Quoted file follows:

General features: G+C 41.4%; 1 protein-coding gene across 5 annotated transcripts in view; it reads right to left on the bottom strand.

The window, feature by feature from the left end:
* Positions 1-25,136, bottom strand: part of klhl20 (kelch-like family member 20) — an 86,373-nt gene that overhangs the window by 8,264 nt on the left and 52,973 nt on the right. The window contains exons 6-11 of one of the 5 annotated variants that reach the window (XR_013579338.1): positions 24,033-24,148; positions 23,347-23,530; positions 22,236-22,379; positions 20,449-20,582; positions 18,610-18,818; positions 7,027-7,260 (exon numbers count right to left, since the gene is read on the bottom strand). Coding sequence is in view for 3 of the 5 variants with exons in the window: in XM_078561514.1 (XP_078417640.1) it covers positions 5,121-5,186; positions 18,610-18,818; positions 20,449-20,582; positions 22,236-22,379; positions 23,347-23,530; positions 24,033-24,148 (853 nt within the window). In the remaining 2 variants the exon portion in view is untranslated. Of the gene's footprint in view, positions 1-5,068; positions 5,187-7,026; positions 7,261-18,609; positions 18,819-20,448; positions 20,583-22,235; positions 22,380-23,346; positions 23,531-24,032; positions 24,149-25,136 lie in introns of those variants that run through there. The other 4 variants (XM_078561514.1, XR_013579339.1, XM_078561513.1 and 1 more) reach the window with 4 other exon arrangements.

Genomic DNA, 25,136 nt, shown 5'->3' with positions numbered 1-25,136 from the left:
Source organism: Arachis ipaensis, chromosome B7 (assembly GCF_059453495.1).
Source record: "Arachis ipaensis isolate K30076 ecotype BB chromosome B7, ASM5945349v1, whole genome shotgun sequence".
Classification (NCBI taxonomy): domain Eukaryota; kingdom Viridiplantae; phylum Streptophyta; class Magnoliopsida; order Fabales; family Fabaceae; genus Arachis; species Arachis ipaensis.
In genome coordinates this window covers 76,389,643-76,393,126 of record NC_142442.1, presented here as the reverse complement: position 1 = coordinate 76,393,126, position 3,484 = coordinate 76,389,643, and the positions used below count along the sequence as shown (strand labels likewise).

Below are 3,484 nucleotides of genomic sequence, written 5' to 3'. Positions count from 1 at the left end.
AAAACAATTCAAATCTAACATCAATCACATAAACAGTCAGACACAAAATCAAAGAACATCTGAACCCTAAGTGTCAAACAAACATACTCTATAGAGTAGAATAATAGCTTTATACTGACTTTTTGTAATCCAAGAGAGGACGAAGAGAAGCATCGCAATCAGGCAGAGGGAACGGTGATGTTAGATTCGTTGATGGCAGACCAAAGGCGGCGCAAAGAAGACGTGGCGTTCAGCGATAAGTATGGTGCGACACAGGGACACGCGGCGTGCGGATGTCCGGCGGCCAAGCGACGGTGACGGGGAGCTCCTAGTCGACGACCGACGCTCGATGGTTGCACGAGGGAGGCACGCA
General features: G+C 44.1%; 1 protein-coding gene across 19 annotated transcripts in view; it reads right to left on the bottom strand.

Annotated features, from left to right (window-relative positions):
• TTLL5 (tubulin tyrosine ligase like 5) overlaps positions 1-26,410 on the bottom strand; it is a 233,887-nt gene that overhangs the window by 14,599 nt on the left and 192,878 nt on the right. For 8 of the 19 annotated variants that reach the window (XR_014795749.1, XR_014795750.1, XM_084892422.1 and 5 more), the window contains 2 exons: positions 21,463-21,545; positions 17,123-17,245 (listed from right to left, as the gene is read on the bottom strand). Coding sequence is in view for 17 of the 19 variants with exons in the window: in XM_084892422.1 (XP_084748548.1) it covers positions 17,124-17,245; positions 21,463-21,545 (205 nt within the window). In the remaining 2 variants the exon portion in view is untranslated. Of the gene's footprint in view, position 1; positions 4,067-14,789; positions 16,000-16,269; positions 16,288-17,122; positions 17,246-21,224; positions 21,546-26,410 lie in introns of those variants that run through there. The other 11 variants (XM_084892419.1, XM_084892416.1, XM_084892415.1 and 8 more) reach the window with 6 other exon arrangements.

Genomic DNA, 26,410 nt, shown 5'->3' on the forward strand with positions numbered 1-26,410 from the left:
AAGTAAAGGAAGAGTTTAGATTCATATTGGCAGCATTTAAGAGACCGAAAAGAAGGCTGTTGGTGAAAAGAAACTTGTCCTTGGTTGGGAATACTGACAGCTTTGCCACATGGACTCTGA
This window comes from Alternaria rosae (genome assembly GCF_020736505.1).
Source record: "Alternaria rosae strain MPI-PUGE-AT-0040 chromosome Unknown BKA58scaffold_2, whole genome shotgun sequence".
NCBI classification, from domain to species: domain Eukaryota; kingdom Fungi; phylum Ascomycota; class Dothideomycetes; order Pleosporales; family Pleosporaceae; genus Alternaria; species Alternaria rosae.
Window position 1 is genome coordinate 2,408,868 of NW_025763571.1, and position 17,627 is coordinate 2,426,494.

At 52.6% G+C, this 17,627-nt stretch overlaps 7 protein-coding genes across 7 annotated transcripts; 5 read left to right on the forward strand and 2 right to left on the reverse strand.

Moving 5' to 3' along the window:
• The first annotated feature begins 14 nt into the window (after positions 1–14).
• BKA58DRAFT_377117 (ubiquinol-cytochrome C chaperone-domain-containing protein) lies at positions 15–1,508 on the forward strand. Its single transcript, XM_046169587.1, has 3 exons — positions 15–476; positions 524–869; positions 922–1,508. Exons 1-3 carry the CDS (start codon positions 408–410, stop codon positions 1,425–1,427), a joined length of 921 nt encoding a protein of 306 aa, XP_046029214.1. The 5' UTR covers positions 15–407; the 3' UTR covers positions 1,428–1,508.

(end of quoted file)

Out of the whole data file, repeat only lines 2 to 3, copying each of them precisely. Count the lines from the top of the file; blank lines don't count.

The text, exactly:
The window, feature by feature from the left end:
* Positions 1-25,136, bottom strand: part of klhl20 (kelch-like family member 20) — an 86,373-nt gene that overhangs the window by 8,264 nt on the left and 52,973 nt on the right. The window contains exons 6-11 of one of the 5 annotated variants that reach the window (XR_013579338.1): positions 24,033-24,148; positions 23,347-23,530; positions 22,236-22,379; positions 20,449-20,582; positions 18,610-18,818; positions 7,027-7,260 (exon numbers count right to left, since the gene is read on the bottom strand). Coding sequence is in view for 3 of the 5 variants with exons in the window: in XM_078561514.1 (XP_078417640.1) it covers positions 5,121-5,186; positions 18,610-18,818; positions 20,449-20,582; positions 22,236-22,379; positions 23,347-23,530; positions 24,033-24,148 (853 nt within the window). In the remaining 2 variants the exon portion in view is untranslated. Of the gene's footprint in view, positions 1-5,068; positions 5,187-7,026; positions 7,261-18,609; positions 18,819-20,448; positions 20,583-22,235; positions 22,380-23,346; positions 23,531-24,032; positions 24,149-25,136 lie in introns of those variants that run through there. The other 4 variants (XM_078561514.1, XR_013579339.1, XM_078561513.1 and 1 more) reach the window with 4 other exon arrangements.